What is the reason of this? Just because human sistency bordering on obstinacy, caring little for nature is the same in all time, and under all cir- the praise either of those above or below himcumstances, and because, as we shall presently suspicious and impatient of any power greater than show, the political bias depends upon individual his own-careless and fearless of any power infedisposition and temper, more than upon education rior. This is the true Whig type, either of a bold or example. No training or example will rouse a baron, armed for asserting the rights of magna nation of slaves to be freemen, neither will almost charta, or of a plain yeoman, tilling his ten or fiftyany circumstances restrain the aspirations after, and acre patrimony. Add more intellect, more self-sufat last the completion of liberty, to those who are ficiency, and less moral justice, and you have a in heart and spirit free. So it is with individuals; Buonaparte, or an aristocratic haron, or a gruff one is a slave by nature, or a tyrant by circum- yeoman, verging upon “the little tyrant of the stances; another is fearless, open, and generous, plain,” or of the household, or the workshop. and exercises these qualities, whether he exercises Take away a very considerable modicum of intelrule over others, or is the ruled. But there are lect, and you have the Radical or Chartist, or mobmany intermediate phases, and shades, and mix- agitator of all ages, and all societies. But this chatures, just as there are many varieties of human racter claims a short separate notice. character. We shall endeavour to sketch the out- A very moderate intellect, or at all events, that lines of a few.
sort of intellect which, however acute and subtile We have first of all the man of medium or in- in some points, wants on the whole that indescribferior intellect, of a timid disposition, and mode- able quality, “common sense"-warm and kindly rate passions-quiet, methodical, unimaginative, sympathies, hope passing into visionary enthusifond of routine, and averse to change-just enough asm-fearlessness as to the result of any consein his dealings, willing to live and let live-willing quences—a rooted idea of the perfectibility of man to take the world and the times as they are, and by means of political institutions—a nice sense of averse to any alteration, even though obviously for abstract justice, sometimes an indifference about the better,-forming his opinions of men from the practical—a liberty of opinion and action, which stations they occupy in society, and shaping his would swing freely into air, kicking off all human mode of bearing accordingly.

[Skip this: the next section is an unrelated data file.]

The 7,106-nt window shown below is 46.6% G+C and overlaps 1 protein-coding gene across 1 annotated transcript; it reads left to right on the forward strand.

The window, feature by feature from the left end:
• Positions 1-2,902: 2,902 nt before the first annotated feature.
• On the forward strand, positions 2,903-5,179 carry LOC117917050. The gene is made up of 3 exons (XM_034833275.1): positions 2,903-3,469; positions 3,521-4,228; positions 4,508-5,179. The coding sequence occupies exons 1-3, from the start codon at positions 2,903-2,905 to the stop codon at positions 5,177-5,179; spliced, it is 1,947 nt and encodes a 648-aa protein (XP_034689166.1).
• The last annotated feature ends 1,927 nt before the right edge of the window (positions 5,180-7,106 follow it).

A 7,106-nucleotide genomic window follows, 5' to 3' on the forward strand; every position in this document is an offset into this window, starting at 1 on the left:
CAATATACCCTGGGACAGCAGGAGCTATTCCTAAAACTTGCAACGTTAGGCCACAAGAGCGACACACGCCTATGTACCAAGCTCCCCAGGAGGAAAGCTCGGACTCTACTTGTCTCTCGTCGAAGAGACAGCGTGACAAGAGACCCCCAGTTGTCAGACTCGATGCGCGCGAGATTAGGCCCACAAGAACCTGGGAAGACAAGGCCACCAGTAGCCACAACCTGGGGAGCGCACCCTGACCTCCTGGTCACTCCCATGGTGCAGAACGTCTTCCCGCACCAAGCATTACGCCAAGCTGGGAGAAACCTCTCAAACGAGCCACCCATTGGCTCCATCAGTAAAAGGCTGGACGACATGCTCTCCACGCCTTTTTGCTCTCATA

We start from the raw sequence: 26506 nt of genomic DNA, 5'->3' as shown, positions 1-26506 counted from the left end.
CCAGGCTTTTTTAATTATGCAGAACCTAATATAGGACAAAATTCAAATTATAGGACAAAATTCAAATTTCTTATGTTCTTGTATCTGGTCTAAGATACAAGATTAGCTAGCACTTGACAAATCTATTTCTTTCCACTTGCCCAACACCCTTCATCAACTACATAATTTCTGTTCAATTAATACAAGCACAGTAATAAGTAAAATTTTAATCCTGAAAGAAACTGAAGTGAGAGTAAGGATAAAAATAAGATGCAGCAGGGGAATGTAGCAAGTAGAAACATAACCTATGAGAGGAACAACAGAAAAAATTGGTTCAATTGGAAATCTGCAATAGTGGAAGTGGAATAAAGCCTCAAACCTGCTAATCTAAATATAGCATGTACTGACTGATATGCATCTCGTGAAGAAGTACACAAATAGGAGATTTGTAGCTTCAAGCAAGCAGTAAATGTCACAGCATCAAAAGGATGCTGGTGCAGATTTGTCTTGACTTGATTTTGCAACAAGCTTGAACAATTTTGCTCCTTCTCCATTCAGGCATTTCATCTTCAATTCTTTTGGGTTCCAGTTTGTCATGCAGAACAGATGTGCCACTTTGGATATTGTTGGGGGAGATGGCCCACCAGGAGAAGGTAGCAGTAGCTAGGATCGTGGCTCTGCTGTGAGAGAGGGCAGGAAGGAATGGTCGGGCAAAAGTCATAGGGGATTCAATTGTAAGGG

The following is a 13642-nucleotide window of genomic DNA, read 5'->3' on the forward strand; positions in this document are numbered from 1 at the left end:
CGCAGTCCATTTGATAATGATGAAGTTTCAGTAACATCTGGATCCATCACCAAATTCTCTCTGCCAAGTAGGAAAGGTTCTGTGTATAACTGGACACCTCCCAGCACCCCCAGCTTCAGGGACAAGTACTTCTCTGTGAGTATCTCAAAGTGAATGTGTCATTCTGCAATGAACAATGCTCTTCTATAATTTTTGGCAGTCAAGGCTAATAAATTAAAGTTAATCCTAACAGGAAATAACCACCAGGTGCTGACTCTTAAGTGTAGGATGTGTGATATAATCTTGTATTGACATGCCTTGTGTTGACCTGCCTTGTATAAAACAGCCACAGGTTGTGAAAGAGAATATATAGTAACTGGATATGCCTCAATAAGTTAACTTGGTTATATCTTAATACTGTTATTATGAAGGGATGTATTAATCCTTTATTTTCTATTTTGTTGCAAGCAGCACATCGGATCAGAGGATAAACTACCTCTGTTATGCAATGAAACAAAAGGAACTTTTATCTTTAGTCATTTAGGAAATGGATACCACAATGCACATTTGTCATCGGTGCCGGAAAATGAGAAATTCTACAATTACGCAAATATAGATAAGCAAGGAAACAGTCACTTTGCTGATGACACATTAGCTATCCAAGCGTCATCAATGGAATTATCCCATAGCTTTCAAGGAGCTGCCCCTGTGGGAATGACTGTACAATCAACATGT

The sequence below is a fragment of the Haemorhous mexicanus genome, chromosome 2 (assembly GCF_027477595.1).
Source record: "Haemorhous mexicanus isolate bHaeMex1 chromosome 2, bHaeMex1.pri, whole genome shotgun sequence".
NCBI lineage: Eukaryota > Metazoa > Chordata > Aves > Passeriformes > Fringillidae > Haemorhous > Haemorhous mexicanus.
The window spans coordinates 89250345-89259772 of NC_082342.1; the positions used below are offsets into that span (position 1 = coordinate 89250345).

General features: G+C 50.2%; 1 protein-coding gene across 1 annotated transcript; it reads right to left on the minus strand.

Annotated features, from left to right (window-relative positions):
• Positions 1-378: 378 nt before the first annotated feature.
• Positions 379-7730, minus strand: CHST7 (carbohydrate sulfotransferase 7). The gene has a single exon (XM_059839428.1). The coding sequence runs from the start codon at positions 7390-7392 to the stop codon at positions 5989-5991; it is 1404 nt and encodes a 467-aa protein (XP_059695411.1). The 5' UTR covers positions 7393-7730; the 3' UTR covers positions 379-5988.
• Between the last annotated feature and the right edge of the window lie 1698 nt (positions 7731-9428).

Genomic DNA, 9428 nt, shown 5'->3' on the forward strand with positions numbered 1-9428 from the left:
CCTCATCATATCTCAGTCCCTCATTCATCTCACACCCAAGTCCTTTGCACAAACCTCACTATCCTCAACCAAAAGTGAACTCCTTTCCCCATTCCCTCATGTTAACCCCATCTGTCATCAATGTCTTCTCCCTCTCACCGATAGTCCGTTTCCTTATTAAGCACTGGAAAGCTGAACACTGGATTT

control, and divine too it may be-abundant selfNext, a man of higher intellect, and stronger sufficiency-afluent loquacity-an untiring pertinpassions—active and eager in the pursuit of all the acity of purpose—this is the beau ideal of a Radical. enjoyments of life-fond of worldly distinction, of Abstract from this really loveable-enough perthe applause of others, especially of his superiors- son—every thing about whom may be endured but a mixture of pride and vanity-vivacious in pros
his eternal talking-abstract his better qualities, perity, but timid and irresolute in emergencies, leave the same portion of intellect, his visionary depressed in adversity-selfish in the main, yet notions, his fearlessness passing into daring-take generous in detail, and disposed to be just at least away even the abstract notion of justice; and for to his friends, and dependents—a church supporter,
kindness and complacency, add scepticism, maligat least on system-a respecter of things sacred nity, and settled hate, and you obtain another phase from constitution, and often from conviction; a of political character, fit any day for “treasons, strakind, and noble, and considerate being, when all tagems, and spoils," and on some consummating goes on swimmingly and submissively around him, occasions, to grace the platform of the gallows. he being the centre of a circle, the circumference Or if you take our Radical, after he has fretted of which may either be a manor or a kingdom. his hour upon the stage, and put him into power, These may represent the genus Tory. The one a from the ceacon of a corporation, up to the magisTHE TORCH, NO. III.
JAN. 17, 1846.